" The team has even talked about two exoplanets where they are cautiously optimistic that the observational community could apply the study's calculations to search for exomoons the size of our moon with future."
Washington, Aug 12 - In renewed hope of finding life outside our solar system, physicists say that following a trail of radio wave emissions may lead them to discover exomoons harbouring life.

Scientists have in recent years discovered over 1,800 planets outside our solar system, or exoplanets, but so far, no one has been able to confirm an exomoon.

Physicists describe radio wave emissions that result from the interaction between Jupiter's magnetic field and its moon Io.

By using detailed calculations about the Jupiter/Io dynamic to look for radio emissions, it may be possible to find moons orbiting an exoplanet.

What if this mechanism happens outside of our solar system? We did the calculations and they show that actually there are some star systems that if they have moons, it could be discovered in this way, said Zdzislaw Musielak, a professor of physics from University of Texas at Arlington.

It is important to note when modelling the Io example to other planet/moon pairs that other moons do not necessarily need volcanic activity like that of Io to have an ionosphere.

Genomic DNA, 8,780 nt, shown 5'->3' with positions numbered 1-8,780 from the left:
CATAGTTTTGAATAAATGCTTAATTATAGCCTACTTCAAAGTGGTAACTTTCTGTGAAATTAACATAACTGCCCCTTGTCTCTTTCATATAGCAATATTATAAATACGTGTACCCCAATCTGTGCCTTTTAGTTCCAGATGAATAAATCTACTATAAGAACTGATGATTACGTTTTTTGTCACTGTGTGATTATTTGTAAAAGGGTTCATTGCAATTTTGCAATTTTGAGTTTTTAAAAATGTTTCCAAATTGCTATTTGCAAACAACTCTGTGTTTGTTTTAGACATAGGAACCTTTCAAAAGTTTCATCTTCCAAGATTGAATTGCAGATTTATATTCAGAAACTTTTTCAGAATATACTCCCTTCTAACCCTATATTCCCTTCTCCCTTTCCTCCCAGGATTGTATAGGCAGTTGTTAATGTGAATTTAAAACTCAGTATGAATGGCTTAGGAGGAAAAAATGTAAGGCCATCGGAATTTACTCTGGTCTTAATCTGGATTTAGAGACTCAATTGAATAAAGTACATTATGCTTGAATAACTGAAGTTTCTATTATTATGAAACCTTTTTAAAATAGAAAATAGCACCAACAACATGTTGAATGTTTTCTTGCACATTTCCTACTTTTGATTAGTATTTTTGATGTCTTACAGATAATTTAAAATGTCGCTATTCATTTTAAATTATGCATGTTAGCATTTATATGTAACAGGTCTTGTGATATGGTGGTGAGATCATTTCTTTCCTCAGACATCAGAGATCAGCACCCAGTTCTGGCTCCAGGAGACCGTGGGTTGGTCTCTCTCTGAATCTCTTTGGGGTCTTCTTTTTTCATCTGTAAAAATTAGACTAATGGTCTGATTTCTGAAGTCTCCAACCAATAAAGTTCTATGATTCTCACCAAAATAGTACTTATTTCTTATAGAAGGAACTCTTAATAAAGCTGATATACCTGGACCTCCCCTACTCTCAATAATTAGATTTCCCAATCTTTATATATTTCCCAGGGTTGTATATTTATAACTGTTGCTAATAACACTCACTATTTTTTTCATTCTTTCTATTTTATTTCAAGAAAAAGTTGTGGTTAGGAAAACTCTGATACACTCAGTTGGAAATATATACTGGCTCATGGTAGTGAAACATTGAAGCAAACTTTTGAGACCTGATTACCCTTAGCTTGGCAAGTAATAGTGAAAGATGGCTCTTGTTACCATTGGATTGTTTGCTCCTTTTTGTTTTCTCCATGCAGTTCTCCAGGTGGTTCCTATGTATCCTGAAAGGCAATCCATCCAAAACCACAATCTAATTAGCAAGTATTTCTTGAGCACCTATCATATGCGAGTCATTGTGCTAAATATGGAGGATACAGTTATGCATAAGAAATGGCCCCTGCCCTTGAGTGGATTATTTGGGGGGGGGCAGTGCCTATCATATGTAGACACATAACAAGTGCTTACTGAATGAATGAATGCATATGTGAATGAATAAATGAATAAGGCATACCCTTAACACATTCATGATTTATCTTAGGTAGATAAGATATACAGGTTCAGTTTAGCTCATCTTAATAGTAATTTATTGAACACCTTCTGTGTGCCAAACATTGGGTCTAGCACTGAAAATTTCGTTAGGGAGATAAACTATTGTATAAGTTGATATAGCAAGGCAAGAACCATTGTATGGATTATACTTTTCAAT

Larger moons such as Saturn's largest moon Titan can sustain a thick atmosphere and that could also mean they have an ionosphere. So volcanic activity is not a requirement, said lead author Joaquin Noyola.

The paper also addressed Alfven waves that are produced by the Io and Jupiter magnetosphere interaction, saying those waves could also be used to spot exomoons in similar situations.

Alfven waves are the rippling of the plasma in a magnetic field, first described by Hannes Alfven in the early 1940s.

The team has even talked about two exoplanets where they are cautiously optimistic that the observational community could apply the study's calculations to search for exomoons the size of our moon with future.

The paper appeared in the Astrophysical Journal.


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